Assemblies in ASP.Net using VB.NET


An assembly is the actual .dll file on our hard drive where the classes in the .NET Framework are stored. For example, all the classes contained in the ASP.NET Framework are located in an assembly named System.Web.dll. In other word, an assembly is the primary unit of deployment, security, and version control in the .NET Framework. The .NET Framework (version 2.0) includes 51 assemblies.

There are two types of assemblies:

  • Private: A private assembly can be used by only a single application.
  • Shared: A shared assembly can be used by all applications located on the same server.

Shared assemblies are located in the Global Assembly Cache (GAC). For example, the System.Web.dll assembly and all the other assemblies included with the .NET Framework are located in the Global Assembly Cache. GAC is physically located in our computer's \WINDOWS\Assembly folder. There is a separate copy of every assembly in your \WINDOWS\Microsoft.NET\Framework\v2.0.50727 folder. The first set of assemblies is used at runtime and the second set is used at compile time.

Before we can use a class contained in an assembly in our application, we must add a reference to the assembly. By default, an ASP.NET application references the most common assemblies contained in the Global Assembly Cache:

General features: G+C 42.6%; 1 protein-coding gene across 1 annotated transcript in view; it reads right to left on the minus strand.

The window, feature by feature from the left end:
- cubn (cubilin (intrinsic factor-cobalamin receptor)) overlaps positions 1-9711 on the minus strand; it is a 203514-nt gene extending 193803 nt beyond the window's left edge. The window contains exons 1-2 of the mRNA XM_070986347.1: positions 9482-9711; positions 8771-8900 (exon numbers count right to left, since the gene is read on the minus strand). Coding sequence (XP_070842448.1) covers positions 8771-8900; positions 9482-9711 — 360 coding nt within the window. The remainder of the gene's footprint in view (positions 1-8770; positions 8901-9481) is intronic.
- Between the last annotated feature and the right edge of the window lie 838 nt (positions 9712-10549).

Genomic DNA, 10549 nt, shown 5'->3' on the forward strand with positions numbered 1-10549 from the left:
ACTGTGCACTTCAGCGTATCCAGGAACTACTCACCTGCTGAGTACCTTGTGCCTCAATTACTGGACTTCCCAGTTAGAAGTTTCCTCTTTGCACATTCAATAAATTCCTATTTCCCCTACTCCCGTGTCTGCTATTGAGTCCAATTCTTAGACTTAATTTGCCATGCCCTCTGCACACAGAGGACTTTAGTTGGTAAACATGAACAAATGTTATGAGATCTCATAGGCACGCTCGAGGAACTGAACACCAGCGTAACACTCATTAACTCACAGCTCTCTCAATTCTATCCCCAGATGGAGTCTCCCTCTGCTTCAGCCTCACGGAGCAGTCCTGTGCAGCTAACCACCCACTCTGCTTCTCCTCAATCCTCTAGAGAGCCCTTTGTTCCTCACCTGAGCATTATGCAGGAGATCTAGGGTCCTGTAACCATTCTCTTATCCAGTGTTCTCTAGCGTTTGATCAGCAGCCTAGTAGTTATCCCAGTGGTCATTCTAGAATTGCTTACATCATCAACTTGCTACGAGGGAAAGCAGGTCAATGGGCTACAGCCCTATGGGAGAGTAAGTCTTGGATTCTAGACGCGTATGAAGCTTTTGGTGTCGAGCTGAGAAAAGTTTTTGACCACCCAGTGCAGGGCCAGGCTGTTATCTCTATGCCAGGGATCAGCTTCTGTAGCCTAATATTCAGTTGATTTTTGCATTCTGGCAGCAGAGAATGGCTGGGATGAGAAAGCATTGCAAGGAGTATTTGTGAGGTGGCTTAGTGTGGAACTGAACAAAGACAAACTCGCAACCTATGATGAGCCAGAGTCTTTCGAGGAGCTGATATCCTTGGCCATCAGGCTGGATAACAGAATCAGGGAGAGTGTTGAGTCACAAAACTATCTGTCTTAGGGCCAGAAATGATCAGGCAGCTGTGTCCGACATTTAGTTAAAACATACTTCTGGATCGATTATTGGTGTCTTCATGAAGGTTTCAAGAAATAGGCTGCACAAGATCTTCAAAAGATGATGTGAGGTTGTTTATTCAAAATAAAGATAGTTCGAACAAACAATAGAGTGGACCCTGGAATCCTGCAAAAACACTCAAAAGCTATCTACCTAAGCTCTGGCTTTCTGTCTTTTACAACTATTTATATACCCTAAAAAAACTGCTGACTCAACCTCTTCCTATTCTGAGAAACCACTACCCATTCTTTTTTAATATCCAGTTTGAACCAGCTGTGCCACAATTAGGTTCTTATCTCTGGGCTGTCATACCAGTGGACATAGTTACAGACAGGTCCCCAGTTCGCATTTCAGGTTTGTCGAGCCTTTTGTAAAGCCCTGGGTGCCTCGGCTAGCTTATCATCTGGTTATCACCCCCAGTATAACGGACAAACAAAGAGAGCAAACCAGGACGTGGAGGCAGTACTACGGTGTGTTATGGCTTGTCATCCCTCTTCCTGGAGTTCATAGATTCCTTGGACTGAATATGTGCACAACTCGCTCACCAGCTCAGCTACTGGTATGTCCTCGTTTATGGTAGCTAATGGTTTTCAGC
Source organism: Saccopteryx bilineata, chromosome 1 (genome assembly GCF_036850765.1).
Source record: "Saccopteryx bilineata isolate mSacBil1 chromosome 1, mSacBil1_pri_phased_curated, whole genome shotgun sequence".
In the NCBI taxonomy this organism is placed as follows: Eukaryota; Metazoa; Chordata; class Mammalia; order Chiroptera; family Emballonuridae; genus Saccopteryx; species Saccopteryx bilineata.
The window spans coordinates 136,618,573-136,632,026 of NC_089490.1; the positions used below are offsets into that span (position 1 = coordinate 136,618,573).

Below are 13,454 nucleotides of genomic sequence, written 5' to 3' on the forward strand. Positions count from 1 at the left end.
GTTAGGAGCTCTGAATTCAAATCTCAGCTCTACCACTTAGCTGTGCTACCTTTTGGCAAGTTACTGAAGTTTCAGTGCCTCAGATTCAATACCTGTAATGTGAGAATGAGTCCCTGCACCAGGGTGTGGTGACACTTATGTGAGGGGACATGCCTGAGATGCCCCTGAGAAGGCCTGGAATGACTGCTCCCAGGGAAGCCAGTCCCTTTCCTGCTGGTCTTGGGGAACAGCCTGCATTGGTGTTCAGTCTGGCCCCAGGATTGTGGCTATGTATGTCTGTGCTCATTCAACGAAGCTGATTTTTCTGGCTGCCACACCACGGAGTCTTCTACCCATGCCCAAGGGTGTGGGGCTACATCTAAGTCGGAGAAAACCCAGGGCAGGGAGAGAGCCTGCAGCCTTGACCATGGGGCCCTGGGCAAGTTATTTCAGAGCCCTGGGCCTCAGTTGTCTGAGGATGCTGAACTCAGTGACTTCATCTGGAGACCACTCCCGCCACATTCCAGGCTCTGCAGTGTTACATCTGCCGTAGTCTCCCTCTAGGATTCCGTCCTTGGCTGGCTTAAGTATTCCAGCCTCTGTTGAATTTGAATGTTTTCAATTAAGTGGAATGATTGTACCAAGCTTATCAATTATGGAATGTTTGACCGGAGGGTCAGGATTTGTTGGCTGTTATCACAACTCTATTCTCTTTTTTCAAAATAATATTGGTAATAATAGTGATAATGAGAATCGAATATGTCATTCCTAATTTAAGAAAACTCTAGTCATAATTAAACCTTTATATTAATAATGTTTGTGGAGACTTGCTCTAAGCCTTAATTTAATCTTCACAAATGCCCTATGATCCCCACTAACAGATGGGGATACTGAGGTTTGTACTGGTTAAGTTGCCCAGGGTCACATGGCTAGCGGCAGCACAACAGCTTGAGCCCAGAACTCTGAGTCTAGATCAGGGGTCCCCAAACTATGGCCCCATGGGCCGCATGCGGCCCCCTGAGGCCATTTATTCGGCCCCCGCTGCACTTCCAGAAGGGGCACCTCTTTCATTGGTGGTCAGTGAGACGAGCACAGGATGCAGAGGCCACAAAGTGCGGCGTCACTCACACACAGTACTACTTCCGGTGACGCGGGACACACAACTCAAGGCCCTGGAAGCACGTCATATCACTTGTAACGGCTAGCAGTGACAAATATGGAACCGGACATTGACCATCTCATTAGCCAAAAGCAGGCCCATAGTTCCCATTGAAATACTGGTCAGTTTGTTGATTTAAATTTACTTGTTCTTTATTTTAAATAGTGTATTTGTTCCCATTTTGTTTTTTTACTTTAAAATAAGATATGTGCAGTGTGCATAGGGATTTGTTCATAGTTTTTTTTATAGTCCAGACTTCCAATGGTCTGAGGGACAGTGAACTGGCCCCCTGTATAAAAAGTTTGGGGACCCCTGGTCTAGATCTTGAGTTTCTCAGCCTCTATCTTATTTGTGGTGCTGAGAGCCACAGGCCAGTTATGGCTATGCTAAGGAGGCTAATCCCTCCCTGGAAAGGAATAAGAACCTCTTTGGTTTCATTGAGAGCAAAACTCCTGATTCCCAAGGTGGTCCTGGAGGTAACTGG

• mscorlib.dll
  • System.dll
  • System.Configuration.dll
  • System.Web.dll
  • System.Data.dll
  • System.Web.Services.dll
  • System.Xml.dll
  • System.Drawing.dll
  • System.EnterpriseServices.dll
  • System.Web.Mobile.dll

To use any particular class in the .NET Framework, we must do two things. First, our application must reference the assembly that contains the class. Second, our application must import the namespace associated with the class. In most cases, we won't worry about referencing the necessary assembly because the most common assemblies are referenced automatically or say by default. However, if we need to use a specialized assembly, we need to add a reference explicitly to the assembly. For example, if we need to interact with Active Directory by using the classes in the System.DirectoryServices namespace then we will need to add a reference to the System.DirectoryServices.dll assembly to our application.

Each class entry in the .NET Framework SDK documentation lists the assembly and namespace associated with the class. For example, if we look up the MessageQueue class in the documentation, we will discover that this class is located in the System.Messaging namespace located in the System.Messaging.dll assembly.

If we are using Visual Web Developer, we can add a reference to an assembly explicitly by selecting the menu option Website, Add Reference, and selecting the name of the assembly that we need to reference.

For example, to add a reference to the System.Messaging.dll assembly results in the web configuration file as given below.

<?xml version="1.0"?>
add assembly="System.Messaging, Version=, Culture=neutral, PublicKeyToken=B03F5F7F11D50A3A"/>


If we prefer not to use Visual Web Developer, then we can add the reference to the System.Messaging.dll assembly by creating the above file by other hand.